Leonardo da Vinci at Thirty
I’m currently reading Charles Nicholl’s wonderful biography Leonardo da Vinci: Flights of the Mind which I’m thoroughly enjoying. I’m up to the section of the book that discusses Leonardo’s move from Florence to Milan, which took place when he was roughly thirty. What I find interesting about this part of his life is how relatively undistinguished Leonardo is and how full of self doubt he must have been. While he had already started to make his mark as a painter (and a musician, of all things), he also had a lot of baggage - among other things many unfinished paintings and a somewhat sullied reputation for cavorting with young men. At this time he penned a letter to the Duke of Milan, Ludovico Sforza, describing all the wonderful services and devices he could provide specifically in the field of engineering and warfare. However, there is very little evidence to suggest he could actually provide these things or had been working on them at this time of his life. The letter seems more to outline what Leonardo wishes to learn and do going forward, having spent much of his time to date with a focus on mastering the arts.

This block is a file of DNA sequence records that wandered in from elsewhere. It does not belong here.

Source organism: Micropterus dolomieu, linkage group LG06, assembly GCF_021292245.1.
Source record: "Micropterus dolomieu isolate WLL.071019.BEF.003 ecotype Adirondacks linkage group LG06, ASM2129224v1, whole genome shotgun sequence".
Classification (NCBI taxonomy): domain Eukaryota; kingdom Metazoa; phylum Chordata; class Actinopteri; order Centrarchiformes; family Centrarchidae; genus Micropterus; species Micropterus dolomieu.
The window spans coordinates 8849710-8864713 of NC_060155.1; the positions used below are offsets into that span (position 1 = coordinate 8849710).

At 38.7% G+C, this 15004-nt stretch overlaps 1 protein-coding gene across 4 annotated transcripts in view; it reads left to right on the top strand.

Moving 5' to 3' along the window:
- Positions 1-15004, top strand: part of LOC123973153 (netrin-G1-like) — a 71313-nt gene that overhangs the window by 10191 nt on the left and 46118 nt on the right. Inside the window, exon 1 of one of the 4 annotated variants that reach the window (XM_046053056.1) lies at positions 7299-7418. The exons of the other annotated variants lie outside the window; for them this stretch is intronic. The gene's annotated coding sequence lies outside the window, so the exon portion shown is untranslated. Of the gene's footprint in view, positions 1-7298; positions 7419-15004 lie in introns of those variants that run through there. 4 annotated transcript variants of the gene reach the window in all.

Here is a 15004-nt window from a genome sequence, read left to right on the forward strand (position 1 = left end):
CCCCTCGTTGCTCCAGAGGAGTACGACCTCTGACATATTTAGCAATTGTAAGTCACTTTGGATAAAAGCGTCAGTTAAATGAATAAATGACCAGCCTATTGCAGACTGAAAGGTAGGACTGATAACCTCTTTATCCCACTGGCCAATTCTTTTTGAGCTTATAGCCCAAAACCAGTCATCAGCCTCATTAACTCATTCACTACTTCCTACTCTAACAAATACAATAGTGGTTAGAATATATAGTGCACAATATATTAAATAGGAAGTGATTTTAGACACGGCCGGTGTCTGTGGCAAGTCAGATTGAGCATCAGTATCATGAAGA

Of course, as we know Leonardo went on to make major contributions in engineering and many other fields as well. He is well regarded today as a polymath.
While Leonardo was unique in his own way, overall this part of his life speaks to me about the capacity all people have to reinvent themselves and to strike out in a new different direction, no matter how old. On this topic, one of my favorite comics I return to every now and then is from SMBC (below). It’s never too late, no matter where you come from and what baggage you bring with you, to strike out in a new direction and do something amazing.